Good or Bad or Unnecessary, This is How I Did It


My initial attempts were well thought out and included not only using a recommended commercial rust penetrating spray, but also concocting a mechanic’s brew of homemade rust penetrating solutions courtesy of Popular Mechanics magazine on rust penetrating solutions options for DIY mechanics.


Application consisted of rolling the block one side at a time and liberally applying both the commercial and homemade magic to the bolt heads where the head meets the manifold over the course of three days repeatedly to give the penetrants enough time to work their way under the bolt heads and into the threads.


The fourth day was “Breaking Bar Day,” and I approached each bolt with both fervor and some amount of trepidation. The end result was removal of the exhaust manifolds with only 1 bolt snapped off at the block’s surface.


After researching everything I could on how to remove a recalcitrant broken engine block bolt, I decided to step away from the problem when it came to me a seventh reason needed to be added to my list:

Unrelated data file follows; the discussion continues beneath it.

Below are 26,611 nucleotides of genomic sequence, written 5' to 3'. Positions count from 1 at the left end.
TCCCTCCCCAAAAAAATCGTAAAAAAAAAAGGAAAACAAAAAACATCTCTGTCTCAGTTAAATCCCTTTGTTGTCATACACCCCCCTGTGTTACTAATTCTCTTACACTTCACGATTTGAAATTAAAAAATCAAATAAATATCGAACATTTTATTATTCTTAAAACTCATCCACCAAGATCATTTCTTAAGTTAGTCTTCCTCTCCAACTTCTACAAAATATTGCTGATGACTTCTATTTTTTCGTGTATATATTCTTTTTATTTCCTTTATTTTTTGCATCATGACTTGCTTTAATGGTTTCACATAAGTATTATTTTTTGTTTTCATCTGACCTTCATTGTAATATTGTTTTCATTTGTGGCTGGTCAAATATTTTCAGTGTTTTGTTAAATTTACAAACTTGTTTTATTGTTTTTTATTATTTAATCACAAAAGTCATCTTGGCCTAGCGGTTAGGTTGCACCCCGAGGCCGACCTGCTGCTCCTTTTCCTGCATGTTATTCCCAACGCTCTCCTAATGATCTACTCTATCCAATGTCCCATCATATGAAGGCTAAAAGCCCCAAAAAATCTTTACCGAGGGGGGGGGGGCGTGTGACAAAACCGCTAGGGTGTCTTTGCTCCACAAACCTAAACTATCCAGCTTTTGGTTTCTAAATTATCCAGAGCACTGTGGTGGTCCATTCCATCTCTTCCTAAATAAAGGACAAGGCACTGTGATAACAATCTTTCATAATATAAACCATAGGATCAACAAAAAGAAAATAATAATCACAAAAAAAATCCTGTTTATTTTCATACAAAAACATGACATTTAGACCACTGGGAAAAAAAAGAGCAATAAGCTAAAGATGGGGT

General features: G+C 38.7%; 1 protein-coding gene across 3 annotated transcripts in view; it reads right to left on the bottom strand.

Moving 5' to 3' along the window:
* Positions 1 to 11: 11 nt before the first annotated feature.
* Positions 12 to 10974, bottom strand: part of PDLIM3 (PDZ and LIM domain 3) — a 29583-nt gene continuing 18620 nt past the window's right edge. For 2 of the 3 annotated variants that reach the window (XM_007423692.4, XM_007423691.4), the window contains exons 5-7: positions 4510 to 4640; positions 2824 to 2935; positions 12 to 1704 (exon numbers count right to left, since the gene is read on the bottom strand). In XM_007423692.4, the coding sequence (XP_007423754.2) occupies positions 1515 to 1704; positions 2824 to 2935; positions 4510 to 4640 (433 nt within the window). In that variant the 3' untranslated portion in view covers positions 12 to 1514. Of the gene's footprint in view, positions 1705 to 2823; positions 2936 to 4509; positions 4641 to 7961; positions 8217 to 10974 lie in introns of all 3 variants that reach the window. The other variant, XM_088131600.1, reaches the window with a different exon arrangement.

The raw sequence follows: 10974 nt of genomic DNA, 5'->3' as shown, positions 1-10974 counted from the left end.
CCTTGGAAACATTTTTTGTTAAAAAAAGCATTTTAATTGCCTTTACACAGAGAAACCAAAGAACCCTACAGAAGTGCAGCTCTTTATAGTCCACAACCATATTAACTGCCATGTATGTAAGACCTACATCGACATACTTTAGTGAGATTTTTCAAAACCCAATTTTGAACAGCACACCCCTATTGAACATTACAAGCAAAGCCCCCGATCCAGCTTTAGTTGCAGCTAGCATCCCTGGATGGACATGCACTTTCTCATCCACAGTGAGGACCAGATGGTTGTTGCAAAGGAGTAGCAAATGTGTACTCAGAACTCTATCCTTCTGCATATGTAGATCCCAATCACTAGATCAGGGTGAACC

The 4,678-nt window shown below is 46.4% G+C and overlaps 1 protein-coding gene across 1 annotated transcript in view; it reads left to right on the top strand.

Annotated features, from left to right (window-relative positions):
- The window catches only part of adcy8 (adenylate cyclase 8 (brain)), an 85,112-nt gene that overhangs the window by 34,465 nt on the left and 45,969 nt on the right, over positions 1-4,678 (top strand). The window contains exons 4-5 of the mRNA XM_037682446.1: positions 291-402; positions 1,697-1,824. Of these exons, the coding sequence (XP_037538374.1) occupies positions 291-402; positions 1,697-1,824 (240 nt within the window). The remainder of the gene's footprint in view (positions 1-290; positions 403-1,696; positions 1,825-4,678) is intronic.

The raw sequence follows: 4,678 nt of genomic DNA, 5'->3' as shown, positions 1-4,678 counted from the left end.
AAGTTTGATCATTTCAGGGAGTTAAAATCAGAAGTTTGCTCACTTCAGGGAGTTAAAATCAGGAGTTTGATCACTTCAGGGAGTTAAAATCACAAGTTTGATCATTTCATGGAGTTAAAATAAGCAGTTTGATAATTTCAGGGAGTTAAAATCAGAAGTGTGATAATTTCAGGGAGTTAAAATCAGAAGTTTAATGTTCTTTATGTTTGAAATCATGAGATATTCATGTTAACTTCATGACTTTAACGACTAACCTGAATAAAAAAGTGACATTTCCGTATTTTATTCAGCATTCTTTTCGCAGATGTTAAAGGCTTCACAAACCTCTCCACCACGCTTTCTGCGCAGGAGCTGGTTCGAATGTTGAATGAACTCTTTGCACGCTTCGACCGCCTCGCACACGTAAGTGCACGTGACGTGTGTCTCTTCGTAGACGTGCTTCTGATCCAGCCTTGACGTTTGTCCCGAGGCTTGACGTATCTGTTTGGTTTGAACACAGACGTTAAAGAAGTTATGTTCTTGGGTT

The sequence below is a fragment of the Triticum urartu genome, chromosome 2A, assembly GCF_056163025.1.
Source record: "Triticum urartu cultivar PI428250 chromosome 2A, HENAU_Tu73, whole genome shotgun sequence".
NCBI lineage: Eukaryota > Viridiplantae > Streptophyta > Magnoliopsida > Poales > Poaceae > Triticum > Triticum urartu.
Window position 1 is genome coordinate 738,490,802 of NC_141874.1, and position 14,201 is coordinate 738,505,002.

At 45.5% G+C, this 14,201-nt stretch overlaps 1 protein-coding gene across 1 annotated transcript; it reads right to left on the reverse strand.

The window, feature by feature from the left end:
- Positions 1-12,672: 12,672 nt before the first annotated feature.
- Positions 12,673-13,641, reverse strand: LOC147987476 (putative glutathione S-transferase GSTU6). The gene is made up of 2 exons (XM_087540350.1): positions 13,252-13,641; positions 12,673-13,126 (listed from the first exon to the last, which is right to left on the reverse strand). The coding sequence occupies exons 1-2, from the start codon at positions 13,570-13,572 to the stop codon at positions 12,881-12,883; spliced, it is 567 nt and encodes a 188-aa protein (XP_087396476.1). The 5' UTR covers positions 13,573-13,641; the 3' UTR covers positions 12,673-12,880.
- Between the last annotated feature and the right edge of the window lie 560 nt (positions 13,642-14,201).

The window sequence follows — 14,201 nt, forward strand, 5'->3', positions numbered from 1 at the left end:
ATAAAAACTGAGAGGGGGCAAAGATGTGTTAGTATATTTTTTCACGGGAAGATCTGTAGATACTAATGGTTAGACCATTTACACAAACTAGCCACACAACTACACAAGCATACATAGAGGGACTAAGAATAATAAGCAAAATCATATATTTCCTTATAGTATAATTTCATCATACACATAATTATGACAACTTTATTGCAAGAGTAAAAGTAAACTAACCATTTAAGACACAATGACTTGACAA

7. Step back when there’s an expert on hand with the better tools and more experience on just this problem…and especially if it will cost you nothing extra.


Your Best Friend: The Machinist


What my research into the problem revealed was that broken bolt removal requires one or more of any number of attempts that include Easy-Out bolt extractors, drilling out the remaining bolt piece without damaging the block threads, and/or drilling out a new hole and installing a thread repair coil also known commercially as a “HeliCoil.”